Friday, 2 October 2015
Perfidia - James Ellroy
"The looming apocalypse is not of our doing. We have been good citizens and did not know it was coming."
I am sad to say that this book was a disappointment. I have been reading Ellroy with excitement since the late eighties, working backwards and looking forward to each new book but this is the first new book to disappoint me.
I'm not sure why. I will have to return to a favourite some time to see if it is just this book or if some spell cast by Ellroy's manic distillation of paranoia and gift for creating voices that carry the whiff of a genuinely authentic desperation has lifted.
I imagine the first, and as a reader all you can do is trust your own instincts.
One of the issues that I had were some of the glaring inaccuracies, particularly in relation to Irish history - For example, Ellroy has rubber bullets used in the Irish War of Independence in 1920 but they were invented and first used in Northern Ireland during the 'Troubles" in the nineteen-seventies. We get Padraig Pearse five years after his execution:
"Dublin. Grafton Street, '21. Black and Tans with rubber-bullet guns. They aim for the kidneys. It still hurts when he stoops.
A rally. Patrick Pearse in full cry."
Even better, the Black and Tans then execute Lazarus Pearse.
"The Black and Tans murder Patrick Pearse. There's a firing squad. He's got a bull's-eye pinned to his chest."
These are from the memories of one of Dublin's most famous fictional sons, Dudley Smith, who, we are told, was brought to America by Joe Kennedy:
"Joe Kennedy lived in Boston. Joe was filthy rich and donated money to Irish causes. Joe financed his citizenship. The price was strong-arm work."
These lines read like notes toward a character sketch. There is a difference between editing a book down to the essential phrases, as Ellroy has appeared to do in the past and just including phrases. Unfortunately that seems to happen a lot in Perfidia. Rather than being distilled for extra strength it feels like this has been watered down.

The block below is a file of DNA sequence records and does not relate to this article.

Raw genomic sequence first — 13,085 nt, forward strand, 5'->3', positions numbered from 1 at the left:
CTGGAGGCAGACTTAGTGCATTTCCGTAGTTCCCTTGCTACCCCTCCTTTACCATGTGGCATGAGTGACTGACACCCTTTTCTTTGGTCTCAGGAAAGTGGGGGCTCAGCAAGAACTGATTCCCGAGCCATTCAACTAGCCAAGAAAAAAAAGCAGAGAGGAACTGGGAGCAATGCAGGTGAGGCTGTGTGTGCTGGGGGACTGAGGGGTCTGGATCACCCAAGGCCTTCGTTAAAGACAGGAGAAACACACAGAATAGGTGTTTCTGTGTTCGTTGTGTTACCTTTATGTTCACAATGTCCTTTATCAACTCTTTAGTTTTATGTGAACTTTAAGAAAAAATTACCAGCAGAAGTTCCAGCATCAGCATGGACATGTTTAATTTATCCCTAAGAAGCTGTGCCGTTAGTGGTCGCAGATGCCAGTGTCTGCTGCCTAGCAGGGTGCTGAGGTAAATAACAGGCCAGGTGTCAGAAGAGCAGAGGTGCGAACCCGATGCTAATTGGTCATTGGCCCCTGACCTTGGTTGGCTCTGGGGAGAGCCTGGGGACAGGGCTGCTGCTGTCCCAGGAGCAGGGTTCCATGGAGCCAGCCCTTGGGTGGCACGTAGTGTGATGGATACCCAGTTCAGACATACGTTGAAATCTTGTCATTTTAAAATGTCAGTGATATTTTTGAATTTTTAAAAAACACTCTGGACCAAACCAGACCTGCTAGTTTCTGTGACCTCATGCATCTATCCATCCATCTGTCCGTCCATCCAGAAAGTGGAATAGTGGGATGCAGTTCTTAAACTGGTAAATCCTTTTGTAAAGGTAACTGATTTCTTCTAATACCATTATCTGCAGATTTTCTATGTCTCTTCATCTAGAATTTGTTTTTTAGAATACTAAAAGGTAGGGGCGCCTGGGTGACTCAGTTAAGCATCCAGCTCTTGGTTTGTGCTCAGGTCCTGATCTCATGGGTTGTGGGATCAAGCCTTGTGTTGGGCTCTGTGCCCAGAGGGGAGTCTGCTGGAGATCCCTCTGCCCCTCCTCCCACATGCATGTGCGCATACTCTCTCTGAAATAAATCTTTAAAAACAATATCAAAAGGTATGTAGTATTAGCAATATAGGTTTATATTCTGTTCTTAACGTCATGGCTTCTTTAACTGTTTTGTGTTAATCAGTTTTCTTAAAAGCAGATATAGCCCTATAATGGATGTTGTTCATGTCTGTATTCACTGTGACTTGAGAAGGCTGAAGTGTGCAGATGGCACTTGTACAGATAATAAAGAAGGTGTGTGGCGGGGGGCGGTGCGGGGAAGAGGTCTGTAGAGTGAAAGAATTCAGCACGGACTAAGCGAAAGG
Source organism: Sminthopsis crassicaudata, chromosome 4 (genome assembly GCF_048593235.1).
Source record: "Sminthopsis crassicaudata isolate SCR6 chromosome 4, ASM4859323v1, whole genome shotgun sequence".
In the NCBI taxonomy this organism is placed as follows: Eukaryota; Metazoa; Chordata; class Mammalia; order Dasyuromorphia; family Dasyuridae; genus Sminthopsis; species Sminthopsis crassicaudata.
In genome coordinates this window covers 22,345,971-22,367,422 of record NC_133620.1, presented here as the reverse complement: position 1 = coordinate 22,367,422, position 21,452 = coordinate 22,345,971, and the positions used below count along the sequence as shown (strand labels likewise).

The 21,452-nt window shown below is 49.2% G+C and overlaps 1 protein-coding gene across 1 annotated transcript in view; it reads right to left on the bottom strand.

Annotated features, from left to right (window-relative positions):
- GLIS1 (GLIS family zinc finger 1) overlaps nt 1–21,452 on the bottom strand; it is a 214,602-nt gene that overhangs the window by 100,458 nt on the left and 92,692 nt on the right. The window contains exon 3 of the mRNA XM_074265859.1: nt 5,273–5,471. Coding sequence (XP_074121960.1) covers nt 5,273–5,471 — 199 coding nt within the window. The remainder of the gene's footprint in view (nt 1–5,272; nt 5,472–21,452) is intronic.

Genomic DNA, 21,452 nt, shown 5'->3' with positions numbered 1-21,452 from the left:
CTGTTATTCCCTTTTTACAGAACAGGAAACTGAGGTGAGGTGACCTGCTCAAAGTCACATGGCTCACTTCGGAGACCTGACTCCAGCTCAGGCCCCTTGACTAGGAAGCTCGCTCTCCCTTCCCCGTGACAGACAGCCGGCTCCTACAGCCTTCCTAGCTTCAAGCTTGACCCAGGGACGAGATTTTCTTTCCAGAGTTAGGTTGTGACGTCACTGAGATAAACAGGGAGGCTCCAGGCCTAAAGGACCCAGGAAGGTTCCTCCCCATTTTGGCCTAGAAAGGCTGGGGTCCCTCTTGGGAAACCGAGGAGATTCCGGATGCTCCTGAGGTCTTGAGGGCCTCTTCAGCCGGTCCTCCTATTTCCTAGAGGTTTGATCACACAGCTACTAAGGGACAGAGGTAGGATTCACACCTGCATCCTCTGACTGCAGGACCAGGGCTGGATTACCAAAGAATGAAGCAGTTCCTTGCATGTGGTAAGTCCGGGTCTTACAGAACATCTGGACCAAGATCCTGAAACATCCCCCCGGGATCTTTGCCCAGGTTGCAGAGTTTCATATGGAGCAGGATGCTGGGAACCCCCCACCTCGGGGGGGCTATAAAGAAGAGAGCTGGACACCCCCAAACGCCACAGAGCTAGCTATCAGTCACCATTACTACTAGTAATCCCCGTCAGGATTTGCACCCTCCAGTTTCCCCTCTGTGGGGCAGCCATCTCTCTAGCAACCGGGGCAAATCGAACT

His association of Russia with "gruel and lezbo discus throwers" also seems to belong to a different era, the era of the sporting cold war.
But I've never gone to Ellroy for history, although he has presented himself as a historical novelist. I have always felt that it was the unutterable tension in his books, which, although fictional, was unbearably authentic. It always seemed like psychobiography smeared all over the gossip mags and newspaper headlines that gave names to the characters.
His stock of characters, 'real' and invented, perform a high wire soap opera where the fat lady gets shot before she has a chance to sing and the story goes on, and on. Some on the invented characters feel real, at least when you are inside their head. Others operate simply as versions of the two roads in Robert Frost's poem, representing choices, perhaps even a shot at redemption for irredeemable characters. But redemption is always compromised, and mostly fleeting in Ellroy's world.
Here, it felt to me that he was using these characters because they gave him a shorthand that allowed him to use the frisson of knowing where these characters are going. This allowed him to get the effect without putting in the work. I kept getting sucked outside the story by a sense that the characters were just flagging the deja vu that was to be inspired by events yet to happen. Their reading of the potential outcome of WW2, Japanese internment etc smacked of lazy retrofitting rather than giving me any sense that the characters were capable of such clairvoyance.